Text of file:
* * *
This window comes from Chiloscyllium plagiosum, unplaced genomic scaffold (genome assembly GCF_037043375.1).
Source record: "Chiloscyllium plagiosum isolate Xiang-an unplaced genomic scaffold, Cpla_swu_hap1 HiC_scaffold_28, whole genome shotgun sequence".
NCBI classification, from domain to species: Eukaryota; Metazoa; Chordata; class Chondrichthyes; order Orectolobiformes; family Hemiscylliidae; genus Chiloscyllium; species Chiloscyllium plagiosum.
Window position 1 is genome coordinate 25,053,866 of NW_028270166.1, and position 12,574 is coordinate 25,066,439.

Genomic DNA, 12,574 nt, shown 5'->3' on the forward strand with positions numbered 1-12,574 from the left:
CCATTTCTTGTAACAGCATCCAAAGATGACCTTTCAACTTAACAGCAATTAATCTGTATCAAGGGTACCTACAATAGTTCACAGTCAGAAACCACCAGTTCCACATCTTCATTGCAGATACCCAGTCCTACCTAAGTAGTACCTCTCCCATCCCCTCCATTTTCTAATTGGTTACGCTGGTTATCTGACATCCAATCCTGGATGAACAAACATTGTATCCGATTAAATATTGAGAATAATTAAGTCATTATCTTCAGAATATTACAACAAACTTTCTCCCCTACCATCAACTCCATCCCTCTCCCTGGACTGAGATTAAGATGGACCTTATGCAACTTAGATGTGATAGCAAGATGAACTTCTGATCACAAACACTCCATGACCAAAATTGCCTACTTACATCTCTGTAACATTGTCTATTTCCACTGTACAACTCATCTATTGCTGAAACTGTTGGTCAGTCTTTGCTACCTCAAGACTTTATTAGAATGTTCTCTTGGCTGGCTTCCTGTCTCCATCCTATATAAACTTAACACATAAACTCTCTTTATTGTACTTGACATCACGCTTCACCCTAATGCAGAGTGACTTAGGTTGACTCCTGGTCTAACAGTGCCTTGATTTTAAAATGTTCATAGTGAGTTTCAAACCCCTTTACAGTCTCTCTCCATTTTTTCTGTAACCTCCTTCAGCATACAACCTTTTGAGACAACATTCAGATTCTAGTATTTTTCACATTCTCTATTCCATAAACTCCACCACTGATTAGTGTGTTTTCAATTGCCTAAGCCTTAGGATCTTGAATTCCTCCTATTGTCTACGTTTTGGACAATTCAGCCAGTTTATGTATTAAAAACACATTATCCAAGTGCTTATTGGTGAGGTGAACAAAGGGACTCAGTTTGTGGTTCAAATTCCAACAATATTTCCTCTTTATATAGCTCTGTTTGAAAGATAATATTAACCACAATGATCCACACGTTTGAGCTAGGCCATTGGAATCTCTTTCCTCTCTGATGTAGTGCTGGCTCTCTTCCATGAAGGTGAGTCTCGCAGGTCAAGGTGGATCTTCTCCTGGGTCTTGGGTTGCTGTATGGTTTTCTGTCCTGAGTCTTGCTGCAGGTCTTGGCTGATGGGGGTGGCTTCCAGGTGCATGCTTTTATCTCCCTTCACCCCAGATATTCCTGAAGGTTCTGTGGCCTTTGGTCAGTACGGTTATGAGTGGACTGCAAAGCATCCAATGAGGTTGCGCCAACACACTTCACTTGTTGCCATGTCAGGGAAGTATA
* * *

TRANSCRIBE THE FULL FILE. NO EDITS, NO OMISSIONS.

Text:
This window comes from Chiloscyllium plagiosum, unplaced genomic scaffold (genome assembly GCF_037043375.1).
Source record: "Chiloscyllium plagiosum isolate Xiang-an unplaced genomic scaffold, Cpla_swu_hap1 HiC_scaffold_28, whole genome shotgun sequence".
NCBI classification, from domain to species: Eukaryota; Metazoa; Chordata; class Chondrichthyes; order Orectolobiformes; family Hemiscylliidae; genus Chiloscyllium; species Chiloscyllium plagiosum.
Window position 1 is genome coordinate 25,053,866 of NW_028270166.1, and position 12,574 is coordinate 25,066,439.

Genomic DNA, 12,574 nt, shown 5'->3' on the forward strand with positions numbered 1-12,574 from the left:
CCATTTCTTGTAACAGCATCCAAAGATGACCTTTCAACTTAACAGCAATTAATCTGTATCAAGGGTACCTACAATAGTTCACAGTCAGAAACCACCAGTTCCACATCTTCATTGCAGATACCCAGTCCTACCTAAGTAGTACCTCTCCCATCCCCTCCATTTTCTAATTGGTTACGCTGGTTATCTGACATCCAATCCTGGATGAACAAACATTGTATCCGATTAAATATTGAGAATAATTAAGTCATTATCTTCAGAATATTACAACAAACTTTCTCCCCTACCATCAACTCCATCCCTCTCCCTGGACTGAGATTAAGATGGACCTTATGCAACTTAGATGTGATAGCAAGATGAACTTCTGATCACAAACACTCCATGACCAAAATTGCCTACTTACATCTCTGTAACATTGTCTATTTCCACTGTACAACTCATCTATTGCTGAAACTGTTGGTCAGTCTTTGCTACCTCAAGACTTTATTAGAATGTTCTCTTGGCTGGCTTCCTGTCTCCATCCTATATAAACTTAACACATAAACTCTCTTTATTGTACTTGACATCACGCTTCACCCTAATGCAGAGTGACTTAGGTTGACTCCTGGTCTAACAGTGCCTTGATTTTAAAATGTTCATAGTGAGTTTCAAACCCCTTTACAGTCTCTCTCCATTTTTTCTGTAACCTCCTTCAGCATACAACCTTTTGAGACAACATTCAGATTCTAGTATTTTTCACATTCTCTATTCCATAAACTCCACCACTGATTAGTGTGTTTTCAATTGCCTAAGCCTTAGGATCTTGAATTCCTCCTATTGTCTACGTTTTGGACAATTCAGCCAGTTTATGTATTAAAAACACATTATCCAAGTGCTTATTGGTGAGGTGAACAAAGGGACTCAGTTTGTGGTTCAAATTCCAACAATATTTCCTCTTTATATAGCTCTGTTTGAAAGATAATATTAACCACAATGATCCACACGTTTGAGCTAGGCCATTGGAATCTCTTTCCTCTCTGATGTAGTGCTGGCTCTCTTCCATGAAGGTGAGTCTCGCAGGTCAAGGTGGATCTTCTCCTGGGTCTTGGGTTGCTGTATGGTTTTCTGTCCTGAGTCTTGCTGCAGGTCTTGGCTGATGGGGGTGGCTTCCAGGTGCATGCTTTTATCTCCCTTCACCCCAGATATTCCTGAAGGTTCTGTGGCCTTTGGTCAGTACGGTTATGAGTGGACTGCAAAGCATCCAATGAGGTTGCGCCAACACACTTCACTTGTTGCCATGTCAGGGAAGTATA